All of this suggests that either the economy is once again not going to accelerate the way that stock investors have mistakenly believed it would for the last five years and counting. Or the Fed is not going to raise interest rates as quickly as so many currently expect. Or both.
The Stock Sectors Benefiting Most From Falling Treasury Yields
The good news for stock investors is that several more interest rate sectors appear to be directly benefiting from the decline in yields since the start of the year. What is perhaps most notable is that many of these sectors including the three that are mentioned below are not typically correlated very much at all with long-term U.S. Treasuries but have been showing a very strong relationship more recently.
For example, utilities (NYSEARCA:XLU) and bonds as measured by the TLT have moved at least until very recently with a very high correlation to one another.
REITs (NYSEARCA:VNQ) have also moved very closely with U.S. Treasuries since late last year.
And preferred stocks (NYSEARCA:PFF) have tracked U.S. Treasuries over much of the last year, only showing signs of deviating for the first time over the past week or two.
In short, the acceleration higher in Treasury yields thus far in 2014 has not come at the expense of stock investors (at least not to this point). Instead, it has take place along side stock investors, with a particular benefit to those sectors that are more interest rate sensitive that have benefited most.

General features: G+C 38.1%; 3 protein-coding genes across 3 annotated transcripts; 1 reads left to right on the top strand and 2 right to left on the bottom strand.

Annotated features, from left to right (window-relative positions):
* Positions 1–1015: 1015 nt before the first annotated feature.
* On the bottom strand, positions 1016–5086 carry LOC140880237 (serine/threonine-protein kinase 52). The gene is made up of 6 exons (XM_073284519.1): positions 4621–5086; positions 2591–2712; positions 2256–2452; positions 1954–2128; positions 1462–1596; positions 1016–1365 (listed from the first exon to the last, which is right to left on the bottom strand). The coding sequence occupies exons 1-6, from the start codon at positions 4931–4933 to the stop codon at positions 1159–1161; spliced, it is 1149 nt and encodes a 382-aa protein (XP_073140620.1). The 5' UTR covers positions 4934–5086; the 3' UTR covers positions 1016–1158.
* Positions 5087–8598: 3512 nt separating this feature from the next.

Despite all of the persistent fears and expectations that bond interest rates can go nowhere but higher in the year ahead, the bond market is telling a different story. U.S. Treasuries have been rallying well so far in 2014, and it seems that those that are driving this push lower in yields are not deeply concerned about the possibility of higher rates. Instead, it seems that the consensus view from the bond market is that the economy is set to remain sluggish and while QE3 may soon be coming to an end, which is historically bullish for bonds, the Fed will be reluctant to take the next step and actually raise rates any time soon. And for those stock investors that are allocated to sectors that are particularly sensitive to higher interest rates, this is not only a welcome development but may present some attractive buying opportunities along the way.
Disclosure: This article is for information purposes only. There are risks involved with investing including loss of principal. Gerring Capital Partners makes no explicit or implicit guarantee with respect to performance or the outcome of any investment or projections made. There is no guarantee that the goals of the strategies discussed by Gerring Capital Partners will be met.
Disclosure: The author is long TLT, IEF, XLU, PFF. The author wrote this article themselves, and it expresses their own opinions. The author is not receiving compensation for it (other than from Seeking Alpha). The author has no business relationship with any company whose stock is mentioned in this article.
Additional disclosure: I am long selected individual utilities and REITs.